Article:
Arriving at HistoryMiami for each photo shoot, the DPL team meets with Kristen Lachterman, registrar for Museum Collections, to begin a new day photographing objects from the Museum’s Pan Am collection, which includes uniforms, amenity kits, dining sets, lapel pins, airplane models, luggage tags, and even a board game.

The first order of business is to repurpose HistoryMiami’s archival space into a photo studio. Closely following a master spreadsheet maintained by Lachterman, the team arranges the room according to the format and size of the objects for each day’s photo session, which informs their camera and lighting settings.

Once the camera and lights are in place, one or two members of the team become “display artists,” working in front of the camera to stage each object for digital capture. Small artifacts, such as lapel pins and medals, can be photographed relatively quickly due to their size, but larger objects, such as uniforms and textiles, need to be dressed on mannequins before they are imaged. For more complex objects, such as a Pan Am travel bag with toiletries inside, the team first photographs everything together and then separately. With the end user’s experience in mind, each new setup requires close attention to consistency in lighting and angles, while being mindful about handling artifacts that are sometimes fragile.

Above: A travel bag and amenity kit from HistoryMiami's Pan Am collection.

“This photography project has been highly collaborative from the start,” says Lachterman. “Whether we’re staging objects under the lights, switching camera lenses, or simply working behind-the-scenes to ensure that each day’s goal is met, this sort of hands-on work requires us to be thoughtful, flexible, and efficient.”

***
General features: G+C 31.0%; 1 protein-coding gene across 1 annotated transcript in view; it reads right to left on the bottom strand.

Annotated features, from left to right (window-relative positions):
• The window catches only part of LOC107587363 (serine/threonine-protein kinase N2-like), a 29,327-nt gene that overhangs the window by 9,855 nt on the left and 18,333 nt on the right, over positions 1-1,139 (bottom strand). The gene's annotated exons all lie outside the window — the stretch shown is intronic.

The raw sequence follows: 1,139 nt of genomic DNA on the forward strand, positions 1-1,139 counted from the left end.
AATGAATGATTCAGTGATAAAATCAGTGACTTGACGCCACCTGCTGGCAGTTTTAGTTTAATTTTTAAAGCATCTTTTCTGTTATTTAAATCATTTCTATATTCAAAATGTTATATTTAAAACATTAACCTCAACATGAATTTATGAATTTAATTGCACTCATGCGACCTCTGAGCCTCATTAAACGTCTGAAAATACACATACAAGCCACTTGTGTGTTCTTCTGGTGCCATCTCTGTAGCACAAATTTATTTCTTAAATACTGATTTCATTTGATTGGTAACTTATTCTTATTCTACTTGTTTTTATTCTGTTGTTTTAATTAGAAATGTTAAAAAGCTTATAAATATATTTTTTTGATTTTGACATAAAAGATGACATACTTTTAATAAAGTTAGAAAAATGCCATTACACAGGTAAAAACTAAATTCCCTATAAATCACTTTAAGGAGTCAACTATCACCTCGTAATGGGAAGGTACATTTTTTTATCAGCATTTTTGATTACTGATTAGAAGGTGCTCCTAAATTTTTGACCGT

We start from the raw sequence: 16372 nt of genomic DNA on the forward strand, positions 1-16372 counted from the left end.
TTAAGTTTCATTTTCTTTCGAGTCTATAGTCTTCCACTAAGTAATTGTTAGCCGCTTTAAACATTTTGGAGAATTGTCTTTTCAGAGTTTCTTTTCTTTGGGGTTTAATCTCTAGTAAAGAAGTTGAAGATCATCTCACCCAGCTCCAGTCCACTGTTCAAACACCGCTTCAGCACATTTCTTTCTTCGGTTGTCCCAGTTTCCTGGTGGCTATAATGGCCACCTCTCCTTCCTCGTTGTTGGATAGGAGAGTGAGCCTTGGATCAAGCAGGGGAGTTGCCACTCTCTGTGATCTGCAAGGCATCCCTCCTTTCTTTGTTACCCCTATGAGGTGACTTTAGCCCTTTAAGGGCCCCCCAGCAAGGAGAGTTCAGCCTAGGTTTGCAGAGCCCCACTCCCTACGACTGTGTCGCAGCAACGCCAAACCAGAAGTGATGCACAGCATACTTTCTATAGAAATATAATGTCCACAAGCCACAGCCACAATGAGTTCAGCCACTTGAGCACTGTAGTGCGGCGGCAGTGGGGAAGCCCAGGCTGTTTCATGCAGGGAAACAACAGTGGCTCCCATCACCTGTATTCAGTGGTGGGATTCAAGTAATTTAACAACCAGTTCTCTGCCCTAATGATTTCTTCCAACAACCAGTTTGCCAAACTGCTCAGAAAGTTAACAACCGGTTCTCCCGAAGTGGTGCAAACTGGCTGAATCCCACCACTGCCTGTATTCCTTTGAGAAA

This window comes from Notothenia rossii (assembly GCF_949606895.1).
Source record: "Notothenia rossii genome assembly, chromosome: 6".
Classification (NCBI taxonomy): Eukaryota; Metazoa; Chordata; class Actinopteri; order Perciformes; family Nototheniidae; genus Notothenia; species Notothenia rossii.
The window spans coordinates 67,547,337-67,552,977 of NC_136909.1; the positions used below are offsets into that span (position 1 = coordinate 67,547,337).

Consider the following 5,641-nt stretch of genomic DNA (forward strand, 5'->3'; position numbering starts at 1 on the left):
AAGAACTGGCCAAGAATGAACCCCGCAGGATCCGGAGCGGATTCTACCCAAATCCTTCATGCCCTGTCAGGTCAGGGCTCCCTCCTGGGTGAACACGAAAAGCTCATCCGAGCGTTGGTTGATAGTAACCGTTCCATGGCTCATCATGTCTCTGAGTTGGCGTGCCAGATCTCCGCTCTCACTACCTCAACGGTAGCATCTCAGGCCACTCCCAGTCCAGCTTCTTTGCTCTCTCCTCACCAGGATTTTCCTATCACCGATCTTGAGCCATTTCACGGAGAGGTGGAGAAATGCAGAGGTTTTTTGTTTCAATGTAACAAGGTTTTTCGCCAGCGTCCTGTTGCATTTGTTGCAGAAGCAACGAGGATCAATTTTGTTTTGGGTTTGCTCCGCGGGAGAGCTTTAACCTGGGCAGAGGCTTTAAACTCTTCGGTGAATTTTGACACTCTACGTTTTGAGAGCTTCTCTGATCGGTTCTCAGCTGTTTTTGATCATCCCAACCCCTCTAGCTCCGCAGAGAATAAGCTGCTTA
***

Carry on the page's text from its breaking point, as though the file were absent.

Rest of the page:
The blend of promotional materials, operational records, and artifacts selected for digitization during the grant project highlight the complexity of Pan Am, which was a leader in globalizing aviation and shaping public perceptions of air travel. The materials also illustrate Pan Am’s influence on aviation, operating as a “chosen instrument” for American economic, diplomatic, and military interests abroad, while also reflecting its carefully crafted public image.

“It’s amazing how much you can learn about topics like gender and race during the evolution of air travel just by handling these artifacts,” says Cabrera, manager for UML’s Digital Production services. “Every visit to the museum is like opening a time capsule of American aviation history.”

UML recently welcomed German Ruiz as a technician. His area of expertise is in photography and he has been alternating visits to the Museum with Hay, a technician on the project since day one. “It’s been exciting to hit the ground running on this project,” says Ruiz. “Engaging with 3D objects from the Pan Am era is such a treat.”

As they approach the project’s finish line, the team is equally enthusiastic about their upcoming visits to HistoryMiami’s offsite storage facility to photograph full-scale cross sections of airplane models and the desk of Juan Trippe, Pan Am’s visionary founder who led the company from 1927 to 1968 and revolutionized commercial aviation. “The opportunity to handle and document the actual possessions of Trippe is humbling,” says Hay, as he considers the next chapter in the project. “This is someone who transformed the way we experience life and connect with others.”

A behind-the-scenes look at the photography project. Photos: Digital Production Lab, University of Miami Libraries

Above: A behind-the-scenes look at the photography project. Photos: Digital Production Lab, University of Miami Libraries